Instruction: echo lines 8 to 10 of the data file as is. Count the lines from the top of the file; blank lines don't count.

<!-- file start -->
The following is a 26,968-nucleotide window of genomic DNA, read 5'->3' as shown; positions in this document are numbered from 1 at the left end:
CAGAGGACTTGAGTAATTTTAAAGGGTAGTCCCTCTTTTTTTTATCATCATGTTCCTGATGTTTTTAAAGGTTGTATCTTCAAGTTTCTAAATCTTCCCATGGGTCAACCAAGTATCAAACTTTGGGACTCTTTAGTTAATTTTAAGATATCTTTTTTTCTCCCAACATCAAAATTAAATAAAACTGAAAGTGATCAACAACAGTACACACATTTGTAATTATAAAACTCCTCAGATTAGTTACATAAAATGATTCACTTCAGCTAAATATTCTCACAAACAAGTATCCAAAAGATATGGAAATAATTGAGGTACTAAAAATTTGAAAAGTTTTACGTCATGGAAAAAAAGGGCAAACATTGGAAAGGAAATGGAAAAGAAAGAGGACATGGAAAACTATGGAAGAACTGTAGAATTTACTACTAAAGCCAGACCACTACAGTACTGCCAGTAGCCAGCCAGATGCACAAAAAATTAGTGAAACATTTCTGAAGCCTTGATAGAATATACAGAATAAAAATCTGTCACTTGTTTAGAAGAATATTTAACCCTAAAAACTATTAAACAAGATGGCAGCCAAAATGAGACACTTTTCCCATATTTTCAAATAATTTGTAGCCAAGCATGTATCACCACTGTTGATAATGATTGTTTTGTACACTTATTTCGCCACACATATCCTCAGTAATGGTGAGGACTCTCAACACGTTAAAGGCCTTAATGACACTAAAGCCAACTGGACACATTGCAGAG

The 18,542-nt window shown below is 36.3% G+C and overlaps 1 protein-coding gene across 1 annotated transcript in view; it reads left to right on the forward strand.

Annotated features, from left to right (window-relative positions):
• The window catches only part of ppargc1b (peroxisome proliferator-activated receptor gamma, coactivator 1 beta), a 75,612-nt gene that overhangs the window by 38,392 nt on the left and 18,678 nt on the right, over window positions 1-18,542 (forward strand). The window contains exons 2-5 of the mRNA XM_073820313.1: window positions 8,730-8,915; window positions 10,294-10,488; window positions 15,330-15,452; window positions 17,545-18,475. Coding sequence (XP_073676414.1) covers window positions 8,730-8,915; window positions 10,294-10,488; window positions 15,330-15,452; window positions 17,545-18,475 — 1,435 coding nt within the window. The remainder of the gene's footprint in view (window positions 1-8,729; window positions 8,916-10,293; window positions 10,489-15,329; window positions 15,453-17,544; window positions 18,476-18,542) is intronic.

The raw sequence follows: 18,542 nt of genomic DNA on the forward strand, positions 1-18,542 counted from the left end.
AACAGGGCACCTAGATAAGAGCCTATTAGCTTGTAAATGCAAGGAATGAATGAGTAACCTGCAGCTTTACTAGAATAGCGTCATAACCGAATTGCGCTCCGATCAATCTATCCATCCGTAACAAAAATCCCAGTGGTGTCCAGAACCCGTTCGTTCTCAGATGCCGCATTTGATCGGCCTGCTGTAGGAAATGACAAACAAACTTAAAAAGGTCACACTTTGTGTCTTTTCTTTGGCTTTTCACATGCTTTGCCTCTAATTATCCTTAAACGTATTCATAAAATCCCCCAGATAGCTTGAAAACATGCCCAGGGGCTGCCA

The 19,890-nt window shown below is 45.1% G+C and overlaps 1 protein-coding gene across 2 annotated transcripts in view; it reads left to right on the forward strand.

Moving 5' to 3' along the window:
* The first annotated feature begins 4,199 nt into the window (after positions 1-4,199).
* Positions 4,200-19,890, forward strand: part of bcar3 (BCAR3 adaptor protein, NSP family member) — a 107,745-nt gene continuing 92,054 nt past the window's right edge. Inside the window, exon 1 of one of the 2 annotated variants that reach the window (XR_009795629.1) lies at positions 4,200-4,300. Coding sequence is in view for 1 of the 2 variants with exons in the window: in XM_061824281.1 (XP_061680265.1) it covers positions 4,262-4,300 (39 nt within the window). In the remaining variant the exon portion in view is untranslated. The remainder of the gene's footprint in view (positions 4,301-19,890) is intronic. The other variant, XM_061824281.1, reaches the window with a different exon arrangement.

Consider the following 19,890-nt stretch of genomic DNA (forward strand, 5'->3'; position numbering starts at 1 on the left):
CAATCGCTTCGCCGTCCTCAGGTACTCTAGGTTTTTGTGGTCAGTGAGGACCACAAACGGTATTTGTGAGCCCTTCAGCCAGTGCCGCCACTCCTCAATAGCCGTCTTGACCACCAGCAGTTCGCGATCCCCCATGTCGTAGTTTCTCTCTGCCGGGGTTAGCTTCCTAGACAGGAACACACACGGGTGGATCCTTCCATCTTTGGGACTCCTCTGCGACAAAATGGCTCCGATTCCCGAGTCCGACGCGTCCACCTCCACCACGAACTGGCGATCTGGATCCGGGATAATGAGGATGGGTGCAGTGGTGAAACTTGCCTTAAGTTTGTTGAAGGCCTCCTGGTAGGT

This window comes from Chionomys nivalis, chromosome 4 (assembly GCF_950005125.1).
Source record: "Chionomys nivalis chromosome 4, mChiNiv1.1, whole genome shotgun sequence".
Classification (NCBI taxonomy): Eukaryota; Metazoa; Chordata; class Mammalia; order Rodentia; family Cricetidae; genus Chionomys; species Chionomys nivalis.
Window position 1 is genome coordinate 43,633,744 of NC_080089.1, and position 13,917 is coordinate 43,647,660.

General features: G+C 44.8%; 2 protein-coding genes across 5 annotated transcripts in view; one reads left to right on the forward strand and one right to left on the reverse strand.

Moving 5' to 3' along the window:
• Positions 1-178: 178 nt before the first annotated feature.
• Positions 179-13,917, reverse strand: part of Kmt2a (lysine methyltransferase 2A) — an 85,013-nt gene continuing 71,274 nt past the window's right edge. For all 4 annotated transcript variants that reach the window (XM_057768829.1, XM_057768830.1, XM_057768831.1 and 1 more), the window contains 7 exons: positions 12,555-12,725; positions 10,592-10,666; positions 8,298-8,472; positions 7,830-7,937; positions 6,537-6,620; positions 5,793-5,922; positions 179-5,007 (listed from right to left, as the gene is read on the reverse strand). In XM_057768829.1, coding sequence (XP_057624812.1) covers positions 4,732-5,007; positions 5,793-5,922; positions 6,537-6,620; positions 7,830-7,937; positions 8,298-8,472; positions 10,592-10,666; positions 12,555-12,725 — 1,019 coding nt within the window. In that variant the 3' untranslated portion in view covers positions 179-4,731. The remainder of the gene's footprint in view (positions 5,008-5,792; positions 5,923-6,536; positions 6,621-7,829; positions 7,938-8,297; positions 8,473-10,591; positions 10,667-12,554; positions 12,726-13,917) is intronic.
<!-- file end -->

The 19,890-nt window shown below is 45.1% G+C and overlaps 1 protein-coding gene across 2 annotated transcripts in view; it reads left to right on the forward strand.

Moving 5' to 3' along the window:
* The first annotated feature begins 4,199 nt into the window (after positions 1-4,199).